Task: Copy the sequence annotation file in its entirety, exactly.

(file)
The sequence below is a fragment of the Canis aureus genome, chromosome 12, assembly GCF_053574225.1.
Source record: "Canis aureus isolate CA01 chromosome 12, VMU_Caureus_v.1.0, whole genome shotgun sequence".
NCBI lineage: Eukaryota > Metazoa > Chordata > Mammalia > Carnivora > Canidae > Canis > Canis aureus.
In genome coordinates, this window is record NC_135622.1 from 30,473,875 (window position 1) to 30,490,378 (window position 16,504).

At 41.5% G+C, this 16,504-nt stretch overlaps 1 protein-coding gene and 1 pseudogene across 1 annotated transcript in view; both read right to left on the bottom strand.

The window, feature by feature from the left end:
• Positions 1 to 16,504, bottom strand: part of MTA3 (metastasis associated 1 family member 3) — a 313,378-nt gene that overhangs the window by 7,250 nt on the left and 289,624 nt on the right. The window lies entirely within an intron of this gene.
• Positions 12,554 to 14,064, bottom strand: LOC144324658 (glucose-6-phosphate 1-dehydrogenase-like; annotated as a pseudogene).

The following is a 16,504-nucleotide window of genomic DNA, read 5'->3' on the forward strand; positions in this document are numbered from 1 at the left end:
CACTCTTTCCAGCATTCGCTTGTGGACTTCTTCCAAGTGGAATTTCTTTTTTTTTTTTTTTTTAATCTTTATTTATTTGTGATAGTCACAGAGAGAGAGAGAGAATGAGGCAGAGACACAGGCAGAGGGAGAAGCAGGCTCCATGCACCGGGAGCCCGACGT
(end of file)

The sequence below is a fragment of the Canis aureus genome, chromosome 12, assembly GCF_053574225.1.
Source record: "Canis aureus isolate CA01 chromosome 12, VMU_Caureus_v.1.0, whole genome shotgun sequence".
NCBI lineage: Eukaryota > Metazoa > Chordata > Mammalia > Carnivora > Canidae > Canis > Canis aureus.
In genome coordinates, this window is record NC_135622.1 from 30,473,875 (window position 1) to 30,490,378 (window position 16,504).

At 41.5% G+C, this 16,504-nt stretch overlaps 1 protein-coding gene and 1 pseudogene across 1 annotated transcript in view; both read right to left on the bottom strand.

The window, feature by feature from the left end:
• Positions 1 to 16,504, bottom strand: part of MTA3 (metastasis associated 1 family member 3) — a 313,378-nt gene that overhangs the window by 7,250 nt on the left and 289,624 nt on the right. The window lies entirely within an intron of this gene.
• Positions 12,554 to 14,064, bottom strand: LOC144324658 (glucose-6-phosphate 1-dehydrogenase-like; annotated as a pseudogene).

The following is a 16,504-nucleotide window of genomic DNA, read 5'->3' on the forward strand; positions in this document are numbered from 1 at the left end:
CACTCTTTCCAGCATTCGCTTGTGGACTTCTTCCAAGTGGAATTTCTTTTTTTTTTTTTTTTTAATCTTTATTTATTTGTGATAGTCACAGAGAGAGAGAGAGAATGAGGCAGAGACACAGGCAGAGGGAGAAGCAGGCTCCATGCACCGGGAGCCCGACGT